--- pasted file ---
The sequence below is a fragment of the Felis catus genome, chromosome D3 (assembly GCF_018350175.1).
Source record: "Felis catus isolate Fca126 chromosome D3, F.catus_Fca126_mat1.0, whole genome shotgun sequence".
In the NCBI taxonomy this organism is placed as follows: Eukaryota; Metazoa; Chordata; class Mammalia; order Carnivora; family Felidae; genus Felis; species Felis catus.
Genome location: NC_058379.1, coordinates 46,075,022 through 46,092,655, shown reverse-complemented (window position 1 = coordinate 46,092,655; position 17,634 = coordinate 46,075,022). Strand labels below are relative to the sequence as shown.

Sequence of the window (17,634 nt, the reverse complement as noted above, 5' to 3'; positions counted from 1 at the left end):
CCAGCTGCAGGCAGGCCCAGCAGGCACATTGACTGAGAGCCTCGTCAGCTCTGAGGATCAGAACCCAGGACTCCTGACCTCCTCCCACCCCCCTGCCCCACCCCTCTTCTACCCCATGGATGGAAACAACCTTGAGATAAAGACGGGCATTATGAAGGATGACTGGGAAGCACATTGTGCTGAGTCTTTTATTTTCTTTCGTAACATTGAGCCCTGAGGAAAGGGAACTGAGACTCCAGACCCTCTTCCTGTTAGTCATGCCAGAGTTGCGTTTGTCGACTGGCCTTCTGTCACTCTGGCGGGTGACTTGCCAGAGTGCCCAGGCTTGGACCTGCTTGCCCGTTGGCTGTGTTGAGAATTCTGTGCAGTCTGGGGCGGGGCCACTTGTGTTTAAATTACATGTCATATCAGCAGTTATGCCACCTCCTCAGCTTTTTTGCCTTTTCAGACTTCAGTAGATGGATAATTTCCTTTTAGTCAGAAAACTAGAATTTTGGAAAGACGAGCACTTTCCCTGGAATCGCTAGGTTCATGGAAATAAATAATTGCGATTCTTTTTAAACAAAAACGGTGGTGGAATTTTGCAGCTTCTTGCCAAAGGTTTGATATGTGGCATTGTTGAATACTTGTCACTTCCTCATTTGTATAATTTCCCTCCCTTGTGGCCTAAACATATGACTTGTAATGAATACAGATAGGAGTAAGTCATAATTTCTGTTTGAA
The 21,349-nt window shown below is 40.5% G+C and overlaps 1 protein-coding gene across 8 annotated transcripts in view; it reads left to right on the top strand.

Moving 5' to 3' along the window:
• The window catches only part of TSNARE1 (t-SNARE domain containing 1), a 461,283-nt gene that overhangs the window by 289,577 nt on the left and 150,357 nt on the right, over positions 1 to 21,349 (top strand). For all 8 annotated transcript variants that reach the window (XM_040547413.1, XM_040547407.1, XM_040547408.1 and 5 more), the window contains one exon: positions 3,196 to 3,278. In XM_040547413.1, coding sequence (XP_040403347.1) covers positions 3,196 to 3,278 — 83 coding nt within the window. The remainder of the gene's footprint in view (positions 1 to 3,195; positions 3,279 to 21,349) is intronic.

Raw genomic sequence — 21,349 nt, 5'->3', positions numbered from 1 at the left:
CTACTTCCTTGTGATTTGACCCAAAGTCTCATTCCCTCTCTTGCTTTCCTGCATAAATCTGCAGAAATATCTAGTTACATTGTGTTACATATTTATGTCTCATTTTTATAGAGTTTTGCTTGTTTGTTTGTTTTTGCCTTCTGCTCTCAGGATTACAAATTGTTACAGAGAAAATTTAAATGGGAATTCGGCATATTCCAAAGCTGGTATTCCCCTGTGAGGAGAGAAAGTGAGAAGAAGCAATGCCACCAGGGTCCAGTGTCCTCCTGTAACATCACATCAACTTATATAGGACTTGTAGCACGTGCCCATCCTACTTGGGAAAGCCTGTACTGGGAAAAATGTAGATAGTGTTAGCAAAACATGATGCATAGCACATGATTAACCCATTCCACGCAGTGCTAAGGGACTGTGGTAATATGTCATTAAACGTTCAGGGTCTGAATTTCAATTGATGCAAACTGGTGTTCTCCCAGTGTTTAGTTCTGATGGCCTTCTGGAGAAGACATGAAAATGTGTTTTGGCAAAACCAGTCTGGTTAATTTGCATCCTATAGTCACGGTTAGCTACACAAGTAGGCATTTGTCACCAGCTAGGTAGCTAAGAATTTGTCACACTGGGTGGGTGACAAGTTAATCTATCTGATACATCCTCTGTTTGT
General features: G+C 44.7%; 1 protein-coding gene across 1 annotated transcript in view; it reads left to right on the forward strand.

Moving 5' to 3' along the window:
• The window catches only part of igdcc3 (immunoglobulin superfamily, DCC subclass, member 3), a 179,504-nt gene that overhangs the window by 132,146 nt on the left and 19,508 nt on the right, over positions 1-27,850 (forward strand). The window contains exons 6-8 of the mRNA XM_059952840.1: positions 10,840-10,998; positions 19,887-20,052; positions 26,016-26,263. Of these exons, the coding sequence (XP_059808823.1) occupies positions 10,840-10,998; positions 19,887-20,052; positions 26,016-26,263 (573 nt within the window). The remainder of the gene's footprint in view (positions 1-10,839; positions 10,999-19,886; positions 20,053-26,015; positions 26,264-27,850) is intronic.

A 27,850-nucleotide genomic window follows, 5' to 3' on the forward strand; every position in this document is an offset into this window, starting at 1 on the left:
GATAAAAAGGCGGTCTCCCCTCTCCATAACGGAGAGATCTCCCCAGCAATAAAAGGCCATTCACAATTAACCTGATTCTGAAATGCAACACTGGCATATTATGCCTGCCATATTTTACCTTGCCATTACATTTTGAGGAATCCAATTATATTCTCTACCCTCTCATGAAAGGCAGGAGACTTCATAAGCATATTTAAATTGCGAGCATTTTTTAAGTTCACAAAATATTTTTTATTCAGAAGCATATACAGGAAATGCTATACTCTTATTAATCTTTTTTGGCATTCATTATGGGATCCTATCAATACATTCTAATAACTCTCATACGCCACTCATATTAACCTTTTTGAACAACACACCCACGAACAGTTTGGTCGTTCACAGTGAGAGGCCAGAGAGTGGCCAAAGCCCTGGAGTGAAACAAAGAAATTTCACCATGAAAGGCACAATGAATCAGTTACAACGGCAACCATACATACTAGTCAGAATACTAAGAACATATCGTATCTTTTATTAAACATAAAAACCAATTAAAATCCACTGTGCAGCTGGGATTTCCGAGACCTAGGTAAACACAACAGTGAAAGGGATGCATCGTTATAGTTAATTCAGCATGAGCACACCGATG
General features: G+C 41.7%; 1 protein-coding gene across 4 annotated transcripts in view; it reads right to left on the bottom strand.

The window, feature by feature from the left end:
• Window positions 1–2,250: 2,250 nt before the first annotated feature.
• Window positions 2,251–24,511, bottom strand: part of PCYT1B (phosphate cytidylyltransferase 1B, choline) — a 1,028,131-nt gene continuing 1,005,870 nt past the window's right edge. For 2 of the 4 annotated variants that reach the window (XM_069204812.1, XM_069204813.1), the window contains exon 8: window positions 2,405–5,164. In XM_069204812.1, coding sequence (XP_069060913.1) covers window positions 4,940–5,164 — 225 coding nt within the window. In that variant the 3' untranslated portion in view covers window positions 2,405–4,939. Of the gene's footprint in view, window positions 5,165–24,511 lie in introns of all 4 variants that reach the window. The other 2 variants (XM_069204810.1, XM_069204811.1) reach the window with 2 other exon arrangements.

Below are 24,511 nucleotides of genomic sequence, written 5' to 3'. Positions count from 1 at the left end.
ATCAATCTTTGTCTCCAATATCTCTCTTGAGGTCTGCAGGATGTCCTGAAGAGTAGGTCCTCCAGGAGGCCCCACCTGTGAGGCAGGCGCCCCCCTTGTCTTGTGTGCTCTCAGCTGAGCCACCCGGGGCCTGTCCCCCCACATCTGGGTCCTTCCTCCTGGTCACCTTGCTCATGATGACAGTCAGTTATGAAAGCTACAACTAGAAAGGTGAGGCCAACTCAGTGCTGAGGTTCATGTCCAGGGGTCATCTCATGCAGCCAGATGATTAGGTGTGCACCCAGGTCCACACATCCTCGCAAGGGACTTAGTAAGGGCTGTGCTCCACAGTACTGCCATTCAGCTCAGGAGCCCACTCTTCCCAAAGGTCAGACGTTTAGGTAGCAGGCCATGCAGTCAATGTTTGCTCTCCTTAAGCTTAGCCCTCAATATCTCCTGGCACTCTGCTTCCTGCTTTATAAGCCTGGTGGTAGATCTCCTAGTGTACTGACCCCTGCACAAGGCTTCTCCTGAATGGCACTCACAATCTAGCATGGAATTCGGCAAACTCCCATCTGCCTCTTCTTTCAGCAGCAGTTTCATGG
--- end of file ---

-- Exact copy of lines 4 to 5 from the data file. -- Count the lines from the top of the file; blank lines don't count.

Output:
Genome location: NC_058379.1, coordinates 46,075,022 through 46,092,655, shown reverse-complemented (window position 1 = coordinate 46,092,655; position 17,634 = coordinate 46,075,022). Strand labels below are relative to the sequence as shown.

Sequence of the window (17,634 nt, the reverse complement as noted above, 5' to 3'; positions counted from 1 at the left end):